Jeff Daly 4:30

I think with the Camp Lejeune thing and I'm sorry that you had to be there, but that was kind of not known. And if I'm remembering the story right, it wasn't known about until decades later. The burn pits, they're, there. You see them, and you know what's being put into them. And you know that those, those things are not meant to be inhaled. So to me there's is a big difference between the two. I think the water thing is unfortunate, but I don't think it was negligent in the same way as burn pits. I think everyone involved with burn pits, every person on the chain of command at any level, knew that it was not a great thing. And I just think there's there is that there's kind of a difference. And I'm not just saying that because Camp Lejeune's my beloved Marine Corps, I'm saying that because one was a seepage, an accidental seepage, the other was a very purposeful burning, and you know, like everyone knows about tires, I mean, and, and things like that. So it wasn't unknown to people. So I see them kind of differently.

Hope Hodge Seck 5:49

That's definitely fair. So I know one of the things that the VA has done, they consider themselves kind of in the research phase and there's this registry where veterans can go online and say, I believe I was exposed to toxic substances through burn pits, and here's my information, and use my data. So I understand, Blake that you recently went on to the registry and checked it out.

Blake Stilwell 6:17

Yeah, so I was deployed to Iraq, and I was at Camp Victory, but the nature of my job sent me to a number of locations. So I never really thought to join the burn pit registry. But I, you know, I read on that it was a data collection tool. So I decided to do it. First of all, it there's a lot of, you know, security involved with just signing up for the site, you have to use your old addresses. And sometimes the addresses aren't the same. Like I guessed, luckily, at the address, they were actually trying to get me to use to confirm my previous address. And then you have to accept a text message confirmation. And then you have to accept an email token and confirm. The email that they had was my old Air Force email, I haven't been in the military in 14 years. And the only email address they had for me was And then, when it came time to actually like see my, my record, they had me in Iraq for a month, and the date was after I'd already left the military. So I had to go and update my deployment records first. And then once you actually get to the questionnaire, it took me a half an hour just to get to the questionnaire. To me, it's clear that it is a data collection tool. But for a lot of people, it's very, very long. And when you're designing surveys and whatnot, one of the things you have to be conscious of is fatigue. After a while people get sick of answering questions. And this one, understandably, is long, but it's so long. And when you're designing surveys, you know, one of the things you have to be conscious of is the length, because people will get tired of taking the survey will eventually either give up, because it's so long, or they will just start clicking buttons just to get through it. And I know that the nature of it is this particular survey is very important. But I mean, still that's a risk you run. So if the VA is usually using this as a purely data collection tool, then, you know, they may not be getting the data that they're seeking due to the length of the survey. And at the end of it, one of the last questions is, Do you use the internet? Well, if you didn't use the internet, you would never have made it that far. If you didn't text you to never made it that far. If you didn't have email, you'd never made it that far. So it's I don't know that it was very well designed.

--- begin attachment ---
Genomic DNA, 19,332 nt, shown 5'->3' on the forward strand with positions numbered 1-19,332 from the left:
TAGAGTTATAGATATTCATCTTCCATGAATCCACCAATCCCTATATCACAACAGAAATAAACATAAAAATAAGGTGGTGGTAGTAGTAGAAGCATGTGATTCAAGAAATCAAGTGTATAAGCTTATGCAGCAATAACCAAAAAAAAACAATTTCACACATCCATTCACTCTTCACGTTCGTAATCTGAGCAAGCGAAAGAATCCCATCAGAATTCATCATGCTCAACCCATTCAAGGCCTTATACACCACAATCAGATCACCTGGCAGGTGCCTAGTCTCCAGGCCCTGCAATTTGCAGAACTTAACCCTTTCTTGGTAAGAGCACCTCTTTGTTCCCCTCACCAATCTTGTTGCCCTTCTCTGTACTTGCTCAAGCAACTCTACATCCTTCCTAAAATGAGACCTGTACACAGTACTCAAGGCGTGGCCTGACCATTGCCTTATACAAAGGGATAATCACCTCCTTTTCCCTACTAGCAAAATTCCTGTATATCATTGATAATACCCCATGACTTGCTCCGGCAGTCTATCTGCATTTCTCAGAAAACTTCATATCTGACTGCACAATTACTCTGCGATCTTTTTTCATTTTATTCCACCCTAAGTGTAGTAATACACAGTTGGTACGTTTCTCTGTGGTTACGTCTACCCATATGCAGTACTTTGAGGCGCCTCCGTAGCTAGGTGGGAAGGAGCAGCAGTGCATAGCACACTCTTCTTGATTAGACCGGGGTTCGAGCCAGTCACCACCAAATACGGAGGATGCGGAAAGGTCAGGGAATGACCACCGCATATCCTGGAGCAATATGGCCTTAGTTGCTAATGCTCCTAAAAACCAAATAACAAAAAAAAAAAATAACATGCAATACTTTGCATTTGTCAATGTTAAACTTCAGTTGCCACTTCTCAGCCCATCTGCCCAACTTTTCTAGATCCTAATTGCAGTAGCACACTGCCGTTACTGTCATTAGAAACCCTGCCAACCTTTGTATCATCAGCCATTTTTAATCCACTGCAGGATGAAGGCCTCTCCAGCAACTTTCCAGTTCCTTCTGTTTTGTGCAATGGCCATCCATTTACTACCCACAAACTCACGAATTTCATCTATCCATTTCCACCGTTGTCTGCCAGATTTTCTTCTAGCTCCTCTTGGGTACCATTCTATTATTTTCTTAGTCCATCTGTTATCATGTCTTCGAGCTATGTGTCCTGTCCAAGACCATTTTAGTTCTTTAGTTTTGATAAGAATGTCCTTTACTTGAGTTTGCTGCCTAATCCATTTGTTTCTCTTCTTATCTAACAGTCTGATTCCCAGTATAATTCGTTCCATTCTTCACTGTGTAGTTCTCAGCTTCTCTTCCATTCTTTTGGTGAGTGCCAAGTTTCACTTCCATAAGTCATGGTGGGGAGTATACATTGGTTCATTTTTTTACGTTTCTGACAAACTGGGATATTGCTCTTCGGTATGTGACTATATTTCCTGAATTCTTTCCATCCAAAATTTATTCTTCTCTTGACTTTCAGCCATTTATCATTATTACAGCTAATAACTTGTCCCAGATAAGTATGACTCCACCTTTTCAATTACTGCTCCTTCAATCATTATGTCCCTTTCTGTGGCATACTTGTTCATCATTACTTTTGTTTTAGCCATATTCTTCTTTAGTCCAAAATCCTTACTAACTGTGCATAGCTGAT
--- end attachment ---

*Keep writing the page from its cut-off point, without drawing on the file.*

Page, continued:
Hope Hodge Seck 8:55

That's really good insight. So a bit of a wild card with that issue is that we have now a President, Joe Biden, who believes that his son Beau was sickened by burn pit exposure. So we have a story up on about some of the factors that could make 2021 a game-changing year. There's also legislation in Congress and prominent advocates like Jon Stewart, but it's very interesting to have that kind of close connection in the White House itself. So thanks for your insight on those topics. I wanted to roll into something a little bit more uplifting. And that's something that Jeff brought to my attention when we were talking a little while back: the unintended impact of the pandemic for good when it comes to veterans and getting connected with other vets. So Jeff, can you talk a little bit about what you're seeing there?

Jeff Daly 9:48